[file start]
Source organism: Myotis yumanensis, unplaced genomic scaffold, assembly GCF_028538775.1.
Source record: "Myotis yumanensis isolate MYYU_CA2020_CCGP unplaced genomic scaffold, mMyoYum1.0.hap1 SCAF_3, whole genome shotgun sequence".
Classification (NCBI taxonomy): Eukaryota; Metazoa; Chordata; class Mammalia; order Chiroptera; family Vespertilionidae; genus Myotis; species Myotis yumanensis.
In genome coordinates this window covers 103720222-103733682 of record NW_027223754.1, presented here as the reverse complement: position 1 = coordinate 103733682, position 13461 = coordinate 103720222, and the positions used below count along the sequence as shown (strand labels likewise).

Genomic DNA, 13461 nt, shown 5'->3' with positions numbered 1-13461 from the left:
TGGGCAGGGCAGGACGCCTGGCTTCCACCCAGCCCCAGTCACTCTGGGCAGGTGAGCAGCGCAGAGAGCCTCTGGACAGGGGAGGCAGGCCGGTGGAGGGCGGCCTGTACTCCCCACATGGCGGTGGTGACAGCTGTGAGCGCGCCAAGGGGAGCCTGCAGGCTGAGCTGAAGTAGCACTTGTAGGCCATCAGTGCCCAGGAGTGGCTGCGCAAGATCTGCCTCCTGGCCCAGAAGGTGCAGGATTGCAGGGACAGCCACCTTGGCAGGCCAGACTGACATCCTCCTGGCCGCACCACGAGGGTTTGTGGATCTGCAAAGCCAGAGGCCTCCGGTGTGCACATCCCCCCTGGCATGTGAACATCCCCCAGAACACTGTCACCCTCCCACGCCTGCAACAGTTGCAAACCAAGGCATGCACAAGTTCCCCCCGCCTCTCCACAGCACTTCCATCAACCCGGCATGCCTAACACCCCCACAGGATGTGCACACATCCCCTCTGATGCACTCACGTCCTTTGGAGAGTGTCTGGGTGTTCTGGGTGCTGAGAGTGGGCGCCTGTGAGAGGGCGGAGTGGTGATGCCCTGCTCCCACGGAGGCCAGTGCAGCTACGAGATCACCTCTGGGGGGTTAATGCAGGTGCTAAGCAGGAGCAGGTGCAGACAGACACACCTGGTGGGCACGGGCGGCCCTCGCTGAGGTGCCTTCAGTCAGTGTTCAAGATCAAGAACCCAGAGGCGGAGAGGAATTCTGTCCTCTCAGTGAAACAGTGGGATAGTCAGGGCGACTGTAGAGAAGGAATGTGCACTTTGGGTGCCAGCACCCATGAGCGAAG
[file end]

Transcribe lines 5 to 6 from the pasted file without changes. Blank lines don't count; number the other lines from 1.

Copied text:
Genomic DNA, 13461 nt, shown 5'->3' with positions numbered 1-13461 from the left:
TGGGCAGGGCAGGACGCCTGGCTTCCACCCAGCCCCAGTCACTCTGGGCAGGTGAGCAGCGCAGAGAGCCTCTGGACAGGGGAGGCAGGCCGGTGGAGGGCGGCCTGTACTCCCCACATGGCGGTGGTGACAGCTGTGAGCGCGCCAAGGGGAGCCTGCAGGCTGAGCTGAAGTAGCACTTGTAGGCCATCAGTGCCCAGGAGTGGCTGCGCAAGATCTGCCTCCTGGCCCAGAAGGTGCAGGATTGCAGGGACAGCCACCTTGGCAGGCCAGACTGACATCCTCCTGGCCGCACCACGAGGGTTTGTGGATCTGCAAAGCCAGAGGCCTCCGGTGTGCACATCCCCCCTGGCATGTGAACATCCCCCAGAACACTGTCACCCTCCCACGCCTGCAACAGTTGCAAACCAAGGCATGCACAAGTTCCCCCCGCCTCTCCACAGCACTTCCATCAACCCGGCATGCCTAACACCCCCACAGGATGTGCACACATCCCCTCTGATGCACTCACGTCCTTTGGAGAGTGTCTGGGTGTTCTGGGTGCTGAGAGTGGGCGCCTGTGAGAGGGCGGAGTGGTGATGCCCTGCTCCCACGGAGGCCAGTGCAGCTACGAGATCACCTCTGGGGGGTTAATGCAGGTGCTAAGCAGGAGCAGGTGCAGACAGACACACCTGGTGGGCACGGGCGGCCCTCGCTGAGGTGCCTTCAGTCAGTGTTCAAGATCAAGAACCCAGAGGCGGAGAGGAATTCTGTCCTCTCAGTGAAACAGTGGGATAGTCAGGGCGACTGTAGAGAAGGAATGTGCACTTTGGGTGCCAGCACCCATGAGCGAAG